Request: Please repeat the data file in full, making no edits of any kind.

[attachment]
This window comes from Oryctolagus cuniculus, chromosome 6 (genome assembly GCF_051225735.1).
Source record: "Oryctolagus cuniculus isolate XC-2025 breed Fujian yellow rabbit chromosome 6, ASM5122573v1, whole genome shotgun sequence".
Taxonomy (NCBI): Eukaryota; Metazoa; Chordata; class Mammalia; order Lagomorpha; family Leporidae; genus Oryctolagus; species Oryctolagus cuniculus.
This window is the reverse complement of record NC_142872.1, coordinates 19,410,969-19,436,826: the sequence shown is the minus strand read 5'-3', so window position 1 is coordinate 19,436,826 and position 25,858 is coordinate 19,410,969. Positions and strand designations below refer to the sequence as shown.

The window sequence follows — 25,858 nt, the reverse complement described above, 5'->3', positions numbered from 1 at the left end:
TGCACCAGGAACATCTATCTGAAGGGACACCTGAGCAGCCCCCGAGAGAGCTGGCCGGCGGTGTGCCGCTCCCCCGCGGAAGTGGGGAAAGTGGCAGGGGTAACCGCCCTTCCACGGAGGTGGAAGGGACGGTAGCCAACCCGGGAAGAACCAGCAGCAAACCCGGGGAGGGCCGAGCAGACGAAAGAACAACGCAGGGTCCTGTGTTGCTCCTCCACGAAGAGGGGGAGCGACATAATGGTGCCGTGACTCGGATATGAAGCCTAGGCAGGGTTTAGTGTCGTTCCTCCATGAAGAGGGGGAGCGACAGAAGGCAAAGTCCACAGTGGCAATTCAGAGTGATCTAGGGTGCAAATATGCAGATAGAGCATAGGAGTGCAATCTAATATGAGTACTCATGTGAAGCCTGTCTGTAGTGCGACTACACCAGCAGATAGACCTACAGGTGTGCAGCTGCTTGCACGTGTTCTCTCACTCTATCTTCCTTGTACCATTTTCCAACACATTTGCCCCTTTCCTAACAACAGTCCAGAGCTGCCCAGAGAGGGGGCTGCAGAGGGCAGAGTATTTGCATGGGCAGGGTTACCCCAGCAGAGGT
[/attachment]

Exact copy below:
This window comes from Oryctolagus cuniculus, chromosome 6 (genome assembly GCF_051225735.1).
Source record: "Oryctolagus cuniculus isolate XC-2025 breed Fujian yellow rabbit chromosome 6, ASM5122573v1, whole genome shotgun sequence".
Taxonomy (NCBI): Eukaryota; Metazoa; Chordata; class Mammalia; order Lagomorpha; family Leporidae; genus Oryctolagus; species Oryctolagus cuniculus.
This window is the reverse complement of record NC_142872.1, coordinates 19,410,969-19,436,826: the sequence shown is the minus strand read 5'-3', so window position 1 is coordinate 19,436,826 and position 25,858 is coordinate 19,410,969. Positions and strand designations below refer to the sequence as shown.

The window sequence follows — 25,858 nt, the reverse complement described above, 5'->3', positions numbered from 1 at the left end:
TGCACCAGGAACATCTATCTGAAGGGACACCTGAGCAGCCCCCGAGAGAGCTGGCCGGCGGTGTGCCGCTCCCCCGCGGAAGTGGGGAAAGTGGCAGGGGTAACCGCCCTTCCACGGAGGTGGAAGGGACGGTAGCCAACCCGGGAAGAACCAGCAGCAAACCCGGGGAGGGCCGAGCAGACGAAAGAACAACGCAGGGTCCTGTGTTGCTCCTCCACGAAGAGGGGGAGCGACATAATGGTGCCGTGACTCGGATATGAAGCCTAGGCAGGGTTTAGTGTCGTTCCTCCATGAAGAGGGGGAGCGACAGAAGGCAAAGTCCACAGTGGCAATTCAGAGTGATCTAGGGTGCAAATATGCAGATAGAGCATAGGAGTGCAATCTAATATGAGTACTCATGTGAAGCCTGTCTGTAGTGCGACTACACCAGCAGATAGACCTACAGGTGTGCAGCTGCTTGCACGTGTTCTCTCACTCTATCTTCCTTGTACCATTTTCCAACACATTTGCCCCTTTCCTAACAACAGTCCAGAGCTGCCCAGAGAGGGGGCTGCAGAGGGCAGAGTATTTGCATGGGCAGGGTTACCCCAGCAGAGGT